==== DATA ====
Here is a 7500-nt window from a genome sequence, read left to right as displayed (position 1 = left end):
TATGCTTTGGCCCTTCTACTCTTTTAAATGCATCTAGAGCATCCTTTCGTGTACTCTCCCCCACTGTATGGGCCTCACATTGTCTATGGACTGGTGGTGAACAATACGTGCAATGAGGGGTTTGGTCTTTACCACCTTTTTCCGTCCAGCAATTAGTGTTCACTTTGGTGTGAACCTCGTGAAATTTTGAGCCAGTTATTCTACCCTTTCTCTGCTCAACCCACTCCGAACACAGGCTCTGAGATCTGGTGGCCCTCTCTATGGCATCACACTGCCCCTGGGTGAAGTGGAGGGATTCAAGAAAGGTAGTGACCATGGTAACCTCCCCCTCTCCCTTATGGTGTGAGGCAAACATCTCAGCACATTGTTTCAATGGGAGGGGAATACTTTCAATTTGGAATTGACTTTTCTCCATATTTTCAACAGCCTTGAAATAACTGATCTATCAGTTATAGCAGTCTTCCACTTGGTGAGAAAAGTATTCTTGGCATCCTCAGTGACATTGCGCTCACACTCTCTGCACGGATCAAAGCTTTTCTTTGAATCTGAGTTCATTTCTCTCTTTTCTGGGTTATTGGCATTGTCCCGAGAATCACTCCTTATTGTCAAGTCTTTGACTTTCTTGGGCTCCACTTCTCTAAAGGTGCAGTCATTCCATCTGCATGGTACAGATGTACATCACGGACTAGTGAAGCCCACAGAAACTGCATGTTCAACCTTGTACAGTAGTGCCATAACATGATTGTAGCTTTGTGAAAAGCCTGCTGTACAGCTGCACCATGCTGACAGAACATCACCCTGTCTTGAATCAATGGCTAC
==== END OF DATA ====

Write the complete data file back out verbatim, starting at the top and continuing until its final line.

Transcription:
Here is a 7500-nt window from a genome sequence, read left to right as displayed (position 1 = left end):
TATGCTTTGGCCCTTCTACTCTTTTAAATGCATCTAGAGCATCCTTTCGTGTACTCTCCCCCACTGTATGGGCCTCACATTGTCTATGGACTGGTGGTGAACAATACGTGCAATGAGGGGTTTGGTCTTTACCACCTTTTTCCGTCCAGCAATTAGTGTTCACTTTGGTGTGAACCTCGTGAAATTTTGAGCCAGTTATTCTACCCTTTCTCTGCTCAACCCACTCCGAACACAGGCTCTGAGATCTGGTGGCCCTCTCTATGGCATCACACTGCCCCTGGGTGAAGTGGAGGGATTCAAGAAAGGTAGTGACCATGGTAACCTCCCCCTCTCCCTTATGGTGTGAGGCAAACATCTCAGCACATTGTTTCAATGGGAGGGGAATACTTTCAATTTGGAATTGACTTTTCTCCATATTTTCAACAGCCTTGAAATAACTGATCTATCAGTTATAGCAGTCTTCCACTTGGTGAGAAAAGTATTCTTGGCATCCTCAGTGACATTGCGCTCACACTCTCTGCACGGATCAAAGCTTTTCTTTGAATCTGAGTTCATTTCTCTCTTTTCTGGGTTATTGGCATTGTCCCGAGAATCACTCCTTATTGTCAAGTCTTTGACTTTCTTGGGCTCCACTTCTCTAAAGGTGCAGTCATTCCATCTGCATGGTACAGATGTACATCACGGACTAGTGAAGCCCACAGAAACTGCATGTTCAACCTTGTACAGTAGTGCCATAACATGATTGTAGCTTTGTGAAAAGCCTGCTGTACAGCTGCACCATGCTGACAGAACATCACCCTGTCTTGAATCAATGGCTAC